Thursday, June 10, 2010

An Outing to Ceramica Peru

The wife of our Area president invited me to visit Jorge, the owner and developer of Ceramica Peru, located about 20 miles from here on trecherous and truck clogged roads. After an hour we finally arrived unscathed and ready for an adventure. My friend Mary Ann Creer's daughter-in-law went as well. She and her husband are in their last month of a year in Peru. He has been working with the Area lawyer before he begins his own law practice this summer in the Chicago area. Stacy was buying gifts, Shelley was picking up a special order, and I had gone just to look, or so I thought.

Jorge and his wife are on either side of us. He told us that at one time he had over 100 artisans working for him. Now he has two potters, two painters, and his wife who helps with design and sales. He is the chief designer.
Behind us is an example of his designs and wares. He does full-service dinner ware in addition to specialty pieces like cake plates, serving platters, ice cream bowls, salsa servers, vases, pitchers, and candlesticks and candle holders of all shapes and sizes, and plant pots. I especially was fascinated with flat-back pots which can be hung on a wall or a fence.

This color, by the way, is the typical color used on inside walls, on cement buildings, and even on the old Spanish Colonial style buildings downtown. Our apartment building's trim is in this color--maracuya--(the final syllable is accented). The color mimics the color of a mild and sweet Peruvian fruit.

This is just one of serveral displays of pieces to choose from. Notice there are no fancy glass shelves or large tables displaying his different lines. The other pieces are scattered about on the floor like these colorful pieces in the typical colors and designs of Peru.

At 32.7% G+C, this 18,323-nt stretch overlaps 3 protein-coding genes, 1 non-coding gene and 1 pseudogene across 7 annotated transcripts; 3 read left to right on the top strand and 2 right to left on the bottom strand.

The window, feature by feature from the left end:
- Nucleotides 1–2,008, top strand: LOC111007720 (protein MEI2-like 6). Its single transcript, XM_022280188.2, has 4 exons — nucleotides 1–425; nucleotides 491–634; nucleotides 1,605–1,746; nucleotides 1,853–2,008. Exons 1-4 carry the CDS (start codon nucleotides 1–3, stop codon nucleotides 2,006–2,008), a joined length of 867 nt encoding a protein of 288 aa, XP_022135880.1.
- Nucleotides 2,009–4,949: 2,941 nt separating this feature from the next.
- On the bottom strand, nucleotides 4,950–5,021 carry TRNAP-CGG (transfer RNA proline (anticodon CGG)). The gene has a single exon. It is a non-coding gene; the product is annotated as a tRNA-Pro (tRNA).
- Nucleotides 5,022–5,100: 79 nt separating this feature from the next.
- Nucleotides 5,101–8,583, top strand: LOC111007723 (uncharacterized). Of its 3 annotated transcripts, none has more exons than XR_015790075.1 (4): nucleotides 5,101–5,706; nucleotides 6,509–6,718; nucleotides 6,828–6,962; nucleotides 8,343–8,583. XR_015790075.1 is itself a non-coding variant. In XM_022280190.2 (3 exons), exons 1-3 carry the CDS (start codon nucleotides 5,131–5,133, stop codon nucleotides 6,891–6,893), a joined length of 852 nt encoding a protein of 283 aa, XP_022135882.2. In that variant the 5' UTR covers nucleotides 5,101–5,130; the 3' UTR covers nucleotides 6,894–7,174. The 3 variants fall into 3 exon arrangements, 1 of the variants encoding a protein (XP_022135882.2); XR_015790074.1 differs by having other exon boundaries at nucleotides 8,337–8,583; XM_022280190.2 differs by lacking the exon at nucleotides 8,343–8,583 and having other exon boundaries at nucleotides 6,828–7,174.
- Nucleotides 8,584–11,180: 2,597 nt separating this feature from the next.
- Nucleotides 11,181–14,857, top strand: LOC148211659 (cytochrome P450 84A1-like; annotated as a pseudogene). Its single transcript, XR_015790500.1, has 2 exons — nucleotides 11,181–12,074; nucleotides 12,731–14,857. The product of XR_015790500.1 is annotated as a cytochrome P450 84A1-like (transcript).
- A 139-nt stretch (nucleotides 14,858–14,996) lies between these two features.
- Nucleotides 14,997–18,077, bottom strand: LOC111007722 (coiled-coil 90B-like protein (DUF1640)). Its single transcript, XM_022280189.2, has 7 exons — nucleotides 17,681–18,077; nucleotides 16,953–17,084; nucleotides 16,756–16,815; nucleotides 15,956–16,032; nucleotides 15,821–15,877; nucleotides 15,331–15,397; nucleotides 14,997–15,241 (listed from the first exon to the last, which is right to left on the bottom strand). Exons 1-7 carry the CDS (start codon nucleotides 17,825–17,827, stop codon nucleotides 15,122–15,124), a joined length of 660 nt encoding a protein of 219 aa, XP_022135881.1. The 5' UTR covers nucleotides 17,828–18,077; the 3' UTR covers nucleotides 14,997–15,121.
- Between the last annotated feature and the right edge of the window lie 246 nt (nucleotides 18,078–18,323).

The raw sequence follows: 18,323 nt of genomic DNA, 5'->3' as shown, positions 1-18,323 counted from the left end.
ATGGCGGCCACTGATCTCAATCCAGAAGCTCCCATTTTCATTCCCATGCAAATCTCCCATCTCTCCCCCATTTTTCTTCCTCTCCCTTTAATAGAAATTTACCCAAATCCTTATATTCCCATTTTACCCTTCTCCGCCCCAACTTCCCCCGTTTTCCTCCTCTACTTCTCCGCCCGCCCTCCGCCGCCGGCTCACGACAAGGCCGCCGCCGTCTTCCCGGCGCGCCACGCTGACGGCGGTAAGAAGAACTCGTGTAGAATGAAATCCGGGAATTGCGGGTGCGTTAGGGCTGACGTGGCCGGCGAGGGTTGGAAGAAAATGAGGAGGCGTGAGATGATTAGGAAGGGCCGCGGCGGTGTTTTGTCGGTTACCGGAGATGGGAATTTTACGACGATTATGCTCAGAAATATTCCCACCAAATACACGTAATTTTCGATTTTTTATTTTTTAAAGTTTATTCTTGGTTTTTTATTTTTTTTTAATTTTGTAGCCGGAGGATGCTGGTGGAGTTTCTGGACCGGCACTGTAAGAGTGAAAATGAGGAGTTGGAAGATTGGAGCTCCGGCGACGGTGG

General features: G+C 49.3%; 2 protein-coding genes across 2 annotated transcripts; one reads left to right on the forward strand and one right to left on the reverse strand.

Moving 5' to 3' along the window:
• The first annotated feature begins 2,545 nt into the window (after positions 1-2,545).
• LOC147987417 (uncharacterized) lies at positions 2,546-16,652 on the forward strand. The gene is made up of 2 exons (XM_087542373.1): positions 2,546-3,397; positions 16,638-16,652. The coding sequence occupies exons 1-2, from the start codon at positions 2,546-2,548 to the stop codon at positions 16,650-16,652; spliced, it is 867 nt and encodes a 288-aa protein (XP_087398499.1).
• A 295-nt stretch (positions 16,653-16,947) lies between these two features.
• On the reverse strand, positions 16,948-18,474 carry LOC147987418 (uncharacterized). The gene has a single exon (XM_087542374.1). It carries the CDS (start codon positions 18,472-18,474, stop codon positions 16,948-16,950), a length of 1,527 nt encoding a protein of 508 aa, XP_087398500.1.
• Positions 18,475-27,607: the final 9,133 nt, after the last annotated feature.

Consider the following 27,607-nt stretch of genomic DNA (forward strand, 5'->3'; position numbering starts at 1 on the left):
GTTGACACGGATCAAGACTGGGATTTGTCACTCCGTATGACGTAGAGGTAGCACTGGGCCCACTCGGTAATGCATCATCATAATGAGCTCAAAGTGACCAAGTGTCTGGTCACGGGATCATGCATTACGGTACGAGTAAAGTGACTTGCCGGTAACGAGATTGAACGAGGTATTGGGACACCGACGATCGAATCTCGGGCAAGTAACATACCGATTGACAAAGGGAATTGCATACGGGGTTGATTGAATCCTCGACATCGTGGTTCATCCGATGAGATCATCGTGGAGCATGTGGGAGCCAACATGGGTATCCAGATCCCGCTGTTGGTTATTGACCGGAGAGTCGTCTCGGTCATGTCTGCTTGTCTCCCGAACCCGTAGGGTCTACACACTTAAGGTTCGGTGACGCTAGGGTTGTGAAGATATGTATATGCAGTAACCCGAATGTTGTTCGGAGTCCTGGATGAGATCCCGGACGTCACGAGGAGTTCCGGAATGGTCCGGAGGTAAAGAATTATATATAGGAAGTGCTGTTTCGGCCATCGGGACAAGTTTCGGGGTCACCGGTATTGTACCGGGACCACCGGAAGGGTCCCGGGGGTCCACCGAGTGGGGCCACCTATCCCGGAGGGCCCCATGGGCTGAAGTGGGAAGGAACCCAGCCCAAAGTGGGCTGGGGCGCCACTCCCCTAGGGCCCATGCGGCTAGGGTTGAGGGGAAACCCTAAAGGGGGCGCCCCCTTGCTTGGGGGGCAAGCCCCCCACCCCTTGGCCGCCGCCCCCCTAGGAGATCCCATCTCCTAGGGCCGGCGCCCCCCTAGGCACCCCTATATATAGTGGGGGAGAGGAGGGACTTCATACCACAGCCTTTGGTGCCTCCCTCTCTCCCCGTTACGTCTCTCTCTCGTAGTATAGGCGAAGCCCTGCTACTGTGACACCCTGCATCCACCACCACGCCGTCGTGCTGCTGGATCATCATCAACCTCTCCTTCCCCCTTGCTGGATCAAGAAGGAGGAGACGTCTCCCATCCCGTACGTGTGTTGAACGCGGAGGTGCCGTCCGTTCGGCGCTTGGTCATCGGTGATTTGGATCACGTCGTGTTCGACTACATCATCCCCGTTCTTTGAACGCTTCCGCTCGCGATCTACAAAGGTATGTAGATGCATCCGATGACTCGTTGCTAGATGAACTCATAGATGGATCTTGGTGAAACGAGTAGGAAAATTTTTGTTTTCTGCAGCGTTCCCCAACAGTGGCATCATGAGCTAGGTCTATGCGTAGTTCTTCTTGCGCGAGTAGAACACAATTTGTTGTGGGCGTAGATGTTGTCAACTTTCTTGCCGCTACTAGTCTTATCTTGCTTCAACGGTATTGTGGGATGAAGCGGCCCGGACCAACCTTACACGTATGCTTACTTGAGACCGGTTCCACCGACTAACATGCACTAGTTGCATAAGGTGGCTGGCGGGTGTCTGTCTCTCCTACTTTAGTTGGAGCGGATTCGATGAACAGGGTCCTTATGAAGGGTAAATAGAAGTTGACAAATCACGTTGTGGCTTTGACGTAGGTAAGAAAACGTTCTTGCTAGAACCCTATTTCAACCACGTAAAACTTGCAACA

The painter near the wall is painting a large candle stick. The one near is painting a large serving tray. The brushes they are using are long and pointed for painting fine lines. There are brushes of all thicknesses and lengths for the different applications. The wall is constructed in the Inca manner, great stones fitted together to make a wall which runs the length of the property and holds back the mountain which comes right to the property. The clay quarry is on the property.

These pieces are waiting to be painted. They are sitting on a stone floor. The clay is fired at a 1000 degrees for nearly two days. The funky flower vases at the beginning of the blog were waiting to be painted as well, and I was surprised to see how rough and wihout personality they are before being painted. Dad and I have seen these vases at markets and in boutiques. They are painted in such designs to make one smile. It's fun to know where they were crafted.

These are a few of the designs. I am not sure what the pieces on the left are. I didn't get a picture of the salt and pepper shakers and I didn't see any finished shakers. Dad and I will go back together because he was quite fascinated by the pieces I bought.

We watched the potter make this pie plate. When we went back to watch her finish her project, she was fluting the rim just the way one would flute a pie crust.

Jorge asked this potter to show us how he uses this old potting wheel to make a bowl. He had the foot wheel really flying. There is more control with the foot than with an electric wheel. Jorge told us nothing is done by machine here. All the ceramics are done a mano.

The chunk of clay in the foreground is for his next project. He threw a small fruit bowl with a really graceful shape.

When we first arrived, the woman was working on this serving dish which will be fired later.

The potter is cutting and kneading the clay. He must have cut, pounded, and kneaded one piece 20 times. We didn't count...

The clay is in layers--when he finishes with the clay, it will be a solid block. Right behind him are great slabs of wet clay drying to the right dampness.

This is the bowl the young potter threw for us. Later he cut it free of the wheel.

Our tour was quite private. Shelley had to call Jorge ahead to tell him we were coming. Then we arrived at the unmarked garage door which she had to knock on quite loudly. He opened the garage door and motioned for us to park our car inside the hidden property. He closed the garage door behind us. Shopping is by appointment only. While we were there, a couple who have been in Peru for three years with the US Embassy, came to shop for gifts to take home. I am really looking forward to our return trip.

1 comment:

  1. Great pictures, would you mind sharing the city where this business is located?.. How far away is it from Lima?.. Thanks!